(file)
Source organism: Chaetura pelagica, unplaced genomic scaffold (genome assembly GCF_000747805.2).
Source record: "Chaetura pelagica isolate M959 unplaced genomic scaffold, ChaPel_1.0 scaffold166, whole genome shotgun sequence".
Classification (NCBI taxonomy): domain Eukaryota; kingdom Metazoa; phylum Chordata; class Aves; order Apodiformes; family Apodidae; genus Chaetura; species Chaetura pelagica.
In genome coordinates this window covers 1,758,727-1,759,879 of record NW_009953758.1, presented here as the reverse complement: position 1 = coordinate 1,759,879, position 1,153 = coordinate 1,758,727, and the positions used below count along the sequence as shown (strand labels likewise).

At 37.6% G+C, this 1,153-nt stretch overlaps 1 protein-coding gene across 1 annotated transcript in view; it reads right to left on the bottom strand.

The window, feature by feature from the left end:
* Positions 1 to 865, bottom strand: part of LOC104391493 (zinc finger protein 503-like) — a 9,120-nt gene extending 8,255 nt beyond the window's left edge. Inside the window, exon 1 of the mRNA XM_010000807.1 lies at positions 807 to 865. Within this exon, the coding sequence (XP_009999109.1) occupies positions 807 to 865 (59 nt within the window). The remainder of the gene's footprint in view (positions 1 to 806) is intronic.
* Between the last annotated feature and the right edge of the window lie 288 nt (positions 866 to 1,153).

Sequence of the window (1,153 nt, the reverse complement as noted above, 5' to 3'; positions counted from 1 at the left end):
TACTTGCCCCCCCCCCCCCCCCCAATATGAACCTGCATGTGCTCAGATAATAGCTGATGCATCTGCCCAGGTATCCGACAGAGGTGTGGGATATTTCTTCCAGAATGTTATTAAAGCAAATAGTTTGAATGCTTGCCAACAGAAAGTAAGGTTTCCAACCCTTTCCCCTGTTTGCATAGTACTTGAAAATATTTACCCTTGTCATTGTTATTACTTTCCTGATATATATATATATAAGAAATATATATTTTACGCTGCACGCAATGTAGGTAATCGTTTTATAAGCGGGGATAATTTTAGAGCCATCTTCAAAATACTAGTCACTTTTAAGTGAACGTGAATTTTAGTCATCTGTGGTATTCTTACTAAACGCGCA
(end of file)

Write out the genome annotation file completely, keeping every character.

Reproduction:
Source organism: Chaetura pelagica, unplaced genomic scaffold (genome assembly GCF_000747805.2).
Source record: "Chaetura pelagica isolate M959 unplaced genomic scaffold, ChaPel_1.0 scaffold166, whole genome shotgun sequence".
Classification (NCBI taxonomy): domain Eukaryota; kingdom Metazoa; phylum Chordata; class Aves; order Apodiformes; family Apodidae; genus Chaetura; species Chaetura pelagica.
In genome coordinates this window covers 1,758,727-1,759,879 of record NW_009953758.1, presented here as the reverse complement: position 1 = coordinate 1,759,879, position 1,153 = coordinate 1,758,727, and the positions used below count along the sequence as shown (strand labels likewise).

At 37.6% G+C, this 1,153-nt stretch overlaps 1 protein-coding gene across 1 annotated transcript in view; it reads right to left on the bottom strand.

The window, feature by feature from the left end:
* Positions 1 to 865, bottom strand: part of LOC104391493 (zinc finger protein 503-like) — a 9,120-nt gene extending 8,255 nt beyond the window's left edge. Inside the window, exon 1 of the mRNA XM_010000807.1 lies at positions 807 to 865. Within this exon, the coding sequence (XP_009999109.1) occupies positions 807 to 865 (59 nt within the window). The remainder of the gene's footprint in view (positions 1 to 806) is intronic.
* Between the last annotated feature and the right edge of the window lie 288 nt (positions 866 to 1,153).

Sequence of the window (1,153 nt, the reverse complement as noted above, 5' to 3'; positions counted from 1 at the left end):
TACTTGCCCCCCCCCCCCCCCCCAATATGAACCTGCATGTGCTCAGATAATAGCTGATGCATCTGCCCAGGTATCCGACAGAGGTGTGGGATATTTCTTCCAGAATGTTATTAAAGCAAATAGTTTGAATGCTTGCCAACAGAAAGTAAGGTTTCCAACCCTTTCCCCTGTTTGCATAGTACTTGAAAATATTTACCCTTGTCATTGTTATTACTTTCCTGATATATATATATATAAGAAATATATATTTTACGCTGCACGCAATGTAGGTAATCGTTTTATAAGCGGGGATAATTTTAGAGCCATCTTCAAAATACTAGTCACTTTTAAGTGAACGTGAATTTTAGTCATCTGTGGTATTCTTACTAAACGCGCA